S. Korea aims to launch homemade space rocket with solid-propellant booster in 2024

By Lim Chang-won Posted : September 16, 2021, 15:08 Updated : September 16, 2021, 15:08

The engine used in the combustion test of propellants for South Korea's space rocket Nuri is on display at the National Science Museum in the central city of Daejeon. [Yonhap News Photo]

SEOUL -- South Korea will launch a homemade rocket with solid-propellant boosters to place a small reconnaissance satellite in 2024, using technology acquired through the combustion test of a solid-propellant rocket engine in July that came after Washington revised missile guidelines, allowing Seoul to develop and possess space launch vehicles using solid fuel.

Liquid-propellant rockets offer more efficient and controllable alternatives, but solid rockets are used in military armament or as light launch vehicles because of their simplicity and reliability. Rockets using solid fuel are more economical to place small satellites weighing less than 500 kilograms in low orbit. South Korea's mid-term goal is to put a lot of small low-orbit satellites into orbit.

The Agency for Defense Development (ADD), a state-run defense technology research body, successfully conducted the combustion test of a solid propulsion engine on July 29, the Defense Ministry and the Ministry of Science and ICT said in a joint statement on September 16, adding the test would strengthen South Korea's defense space power by securing key technologies for solid space launch vehicles.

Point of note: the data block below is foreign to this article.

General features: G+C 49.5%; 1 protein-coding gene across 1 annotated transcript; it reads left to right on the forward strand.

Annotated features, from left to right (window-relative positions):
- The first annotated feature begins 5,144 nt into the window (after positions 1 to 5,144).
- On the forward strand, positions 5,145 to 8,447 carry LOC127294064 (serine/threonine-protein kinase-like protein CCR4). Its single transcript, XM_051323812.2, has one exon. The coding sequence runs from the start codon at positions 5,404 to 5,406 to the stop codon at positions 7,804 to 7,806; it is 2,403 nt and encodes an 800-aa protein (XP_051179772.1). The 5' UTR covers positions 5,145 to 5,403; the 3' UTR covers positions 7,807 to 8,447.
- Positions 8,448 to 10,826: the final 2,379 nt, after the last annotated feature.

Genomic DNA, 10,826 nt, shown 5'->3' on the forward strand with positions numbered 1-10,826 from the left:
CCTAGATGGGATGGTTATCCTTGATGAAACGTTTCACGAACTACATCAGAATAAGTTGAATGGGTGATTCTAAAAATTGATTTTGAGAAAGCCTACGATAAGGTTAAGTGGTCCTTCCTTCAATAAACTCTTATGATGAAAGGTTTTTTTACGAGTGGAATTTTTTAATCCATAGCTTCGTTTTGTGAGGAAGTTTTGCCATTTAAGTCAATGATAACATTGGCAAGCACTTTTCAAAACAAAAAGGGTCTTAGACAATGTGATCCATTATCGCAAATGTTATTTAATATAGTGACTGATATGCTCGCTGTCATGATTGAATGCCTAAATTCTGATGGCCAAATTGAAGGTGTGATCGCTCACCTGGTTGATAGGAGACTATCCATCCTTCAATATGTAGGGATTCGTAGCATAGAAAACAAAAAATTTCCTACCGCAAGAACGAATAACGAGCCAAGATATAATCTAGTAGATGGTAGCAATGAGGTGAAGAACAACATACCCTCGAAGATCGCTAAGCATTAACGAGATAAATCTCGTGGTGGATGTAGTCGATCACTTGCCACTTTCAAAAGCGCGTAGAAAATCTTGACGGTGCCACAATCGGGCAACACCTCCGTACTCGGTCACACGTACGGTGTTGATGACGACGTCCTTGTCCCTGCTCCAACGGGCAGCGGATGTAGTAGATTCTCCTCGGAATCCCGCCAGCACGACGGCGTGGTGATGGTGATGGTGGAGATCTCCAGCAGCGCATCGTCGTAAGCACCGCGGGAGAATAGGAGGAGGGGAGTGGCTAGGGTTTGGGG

Technology related to a solid propulsion engine and the scheduled launch of a space rocket installed with home-grown liquid fuel engines in October will be transferred to the private sector, the two ministries said, referring to the Korea Space Launch Vehicle-2 (KSLV-2), known as "Nuri" capable of deploying 1.5-ton satellites into 600 to 800 kilometers (497 miles) of orbit. Nuri's first stage uses a cluster of four 75-ton liquid engines.

In early September, the Defense Acquisition Program Administration (DAPA) controlled by the defense ministry, disclosed a project to establish a fleet of ultra-small spy satellites that would be used to quickly detect asymmetric threats from North Korea's nuclear weapons and missiles. The combination of a military reconnaissance satellite and ultra-small spy satellites would help South Korea enhance its early warning capabilities and quickly monitor signs of provocations.
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